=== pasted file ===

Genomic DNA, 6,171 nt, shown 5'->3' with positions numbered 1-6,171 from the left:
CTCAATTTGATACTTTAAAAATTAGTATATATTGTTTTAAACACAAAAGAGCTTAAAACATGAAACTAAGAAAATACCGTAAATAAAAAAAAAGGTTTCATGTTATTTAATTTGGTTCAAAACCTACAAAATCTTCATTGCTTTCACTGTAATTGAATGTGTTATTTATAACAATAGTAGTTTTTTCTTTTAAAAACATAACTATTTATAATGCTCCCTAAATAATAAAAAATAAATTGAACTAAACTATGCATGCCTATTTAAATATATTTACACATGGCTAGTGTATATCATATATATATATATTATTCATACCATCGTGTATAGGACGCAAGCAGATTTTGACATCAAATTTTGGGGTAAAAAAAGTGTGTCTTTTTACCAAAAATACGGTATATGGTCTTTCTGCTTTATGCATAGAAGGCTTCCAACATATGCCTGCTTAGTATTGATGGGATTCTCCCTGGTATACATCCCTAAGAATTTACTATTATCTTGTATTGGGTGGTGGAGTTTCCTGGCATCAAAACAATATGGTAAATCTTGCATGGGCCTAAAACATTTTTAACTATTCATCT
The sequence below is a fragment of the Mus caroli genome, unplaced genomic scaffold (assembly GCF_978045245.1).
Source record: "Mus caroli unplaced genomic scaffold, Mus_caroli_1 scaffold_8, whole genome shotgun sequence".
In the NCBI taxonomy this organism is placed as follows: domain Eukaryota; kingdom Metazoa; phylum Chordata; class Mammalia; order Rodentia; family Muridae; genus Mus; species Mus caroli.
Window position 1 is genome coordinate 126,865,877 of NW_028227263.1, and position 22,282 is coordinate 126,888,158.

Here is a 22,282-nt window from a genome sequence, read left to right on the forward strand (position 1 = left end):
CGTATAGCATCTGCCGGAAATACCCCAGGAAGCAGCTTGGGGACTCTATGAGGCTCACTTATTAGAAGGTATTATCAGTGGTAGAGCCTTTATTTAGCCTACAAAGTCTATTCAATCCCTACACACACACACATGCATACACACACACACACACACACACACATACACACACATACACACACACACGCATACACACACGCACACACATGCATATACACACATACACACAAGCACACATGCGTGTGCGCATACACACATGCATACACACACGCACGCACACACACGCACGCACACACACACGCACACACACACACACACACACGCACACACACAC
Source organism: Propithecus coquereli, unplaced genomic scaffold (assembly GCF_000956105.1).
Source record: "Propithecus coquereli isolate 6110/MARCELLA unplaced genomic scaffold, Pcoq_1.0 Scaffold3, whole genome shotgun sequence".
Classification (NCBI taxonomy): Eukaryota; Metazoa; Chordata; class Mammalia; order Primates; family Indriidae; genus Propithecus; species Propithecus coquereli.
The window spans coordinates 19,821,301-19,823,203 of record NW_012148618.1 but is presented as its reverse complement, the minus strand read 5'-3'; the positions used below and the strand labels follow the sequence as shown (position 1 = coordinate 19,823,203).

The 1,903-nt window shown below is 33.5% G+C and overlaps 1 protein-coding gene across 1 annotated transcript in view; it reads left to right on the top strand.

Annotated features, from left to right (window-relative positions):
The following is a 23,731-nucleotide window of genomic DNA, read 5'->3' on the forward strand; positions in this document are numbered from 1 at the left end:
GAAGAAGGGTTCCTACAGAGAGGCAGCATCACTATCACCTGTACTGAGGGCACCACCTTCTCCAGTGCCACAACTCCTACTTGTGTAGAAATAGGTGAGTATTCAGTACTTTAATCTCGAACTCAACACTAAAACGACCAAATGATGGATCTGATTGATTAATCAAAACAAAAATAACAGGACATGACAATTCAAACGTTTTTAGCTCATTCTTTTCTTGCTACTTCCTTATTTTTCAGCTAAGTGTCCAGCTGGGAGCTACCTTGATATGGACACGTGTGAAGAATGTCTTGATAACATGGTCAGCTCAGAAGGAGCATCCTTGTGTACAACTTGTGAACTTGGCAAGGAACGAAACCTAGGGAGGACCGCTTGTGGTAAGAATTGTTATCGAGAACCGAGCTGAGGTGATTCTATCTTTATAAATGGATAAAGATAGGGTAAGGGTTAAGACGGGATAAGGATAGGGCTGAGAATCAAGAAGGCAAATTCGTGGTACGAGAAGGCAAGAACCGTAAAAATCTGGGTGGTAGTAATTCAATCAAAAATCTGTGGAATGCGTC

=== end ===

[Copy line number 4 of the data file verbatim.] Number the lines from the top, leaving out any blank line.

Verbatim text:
Source record: "Mus caroli unplaced genomic scaffold, Mus_caroli_1 scaffold_8, whole genome shotgun sequence".